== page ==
Archaeologists are using high-tech mapping technology to virtually unearth a massive network of Mayan ruins hidden for centuries in the thick jungles of Guatemala. Albert Lin is an engineer and National Geographic explorer who worked on a television special about the breakthrough. They’ve been able to identify more than 60,000 previously unknown Maya structures. This breakthrough discovery changes everything archaeologists previously thought about this ancient culture.
The breakthrough discovery was made using Light Detection and Ranging, or LiDAR, which works by beaming millions of laser pulses from a plane to the ground below. As the wavelengths bounce back, they are measured to create detailed topographical maps. In Guatemala, LiDAR allowed a team of researchers, supported by the PACUNAM Foundation, to map more than 800 square miles of land obscured by dense foliage.
“I think this is one of the greatest advances in over 150 years of Maya archaeology,” as Brown University archaeologist Stephen Houston, who collaborated on the project, put it in an interview with the BBC.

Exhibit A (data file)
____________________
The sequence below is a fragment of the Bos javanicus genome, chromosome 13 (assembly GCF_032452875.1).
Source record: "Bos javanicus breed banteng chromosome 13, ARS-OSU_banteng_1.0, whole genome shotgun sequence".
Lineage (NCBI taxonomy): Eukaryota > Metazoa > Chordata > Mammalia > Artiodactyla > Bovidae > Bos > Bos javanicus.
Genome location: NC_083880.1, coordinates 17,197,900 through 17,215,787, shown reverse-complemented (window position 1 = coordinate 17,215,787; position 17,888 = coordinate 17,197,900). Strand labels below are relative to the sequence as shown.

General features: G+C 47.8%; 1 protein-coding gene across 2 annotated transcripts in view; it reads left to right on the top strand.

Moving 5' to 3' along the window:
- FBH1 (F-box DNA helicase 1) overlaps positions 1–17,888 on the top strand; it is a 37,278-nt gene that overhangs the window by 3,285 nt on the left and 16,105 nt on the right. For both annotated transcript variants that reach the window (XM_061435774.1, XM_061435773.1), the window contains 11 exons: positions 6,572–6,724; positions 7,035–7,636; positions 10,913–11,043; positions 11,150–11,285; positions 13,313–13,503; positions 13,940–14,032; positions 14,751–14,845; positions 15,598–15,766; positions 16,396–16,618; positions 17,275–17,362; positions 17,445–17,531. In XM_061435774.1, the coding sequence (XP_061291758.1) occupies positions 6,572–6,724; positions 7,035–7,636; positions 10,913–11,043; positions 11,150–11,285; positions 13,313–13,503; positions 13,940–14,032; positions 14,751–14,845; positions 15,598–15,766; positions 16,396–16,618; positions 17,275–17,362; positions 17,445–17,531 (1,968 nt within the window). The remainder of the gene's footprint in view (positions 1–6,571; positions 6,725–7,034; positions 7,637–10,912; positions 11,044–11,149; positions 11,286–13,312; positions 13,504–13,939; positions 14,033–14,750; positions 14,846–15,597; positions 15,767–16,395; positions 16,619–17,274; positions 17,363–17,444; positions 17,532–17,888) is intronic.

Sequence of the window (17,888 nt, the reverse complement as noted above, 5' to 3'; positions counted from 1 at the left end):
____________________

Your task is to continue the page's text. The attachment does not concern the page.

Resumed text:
All images courtesy of MyModernMet
Previous assessments estimated just 1 or 2 million people lived in the Maya lowlands. But researchers now believe as many as 20 million people may have lived there.These findings will be explored in more detail in “Lost Treasures of the Maya Snake Kings” , a documentary premiering February 6 on the National Geographic Channel.
And the recent survey is only the first phase of PACUNAM’s LiDAR Initiative, which seeks to map more than 5,000 square miles of Guatemala’s lowlands over the course of three years.
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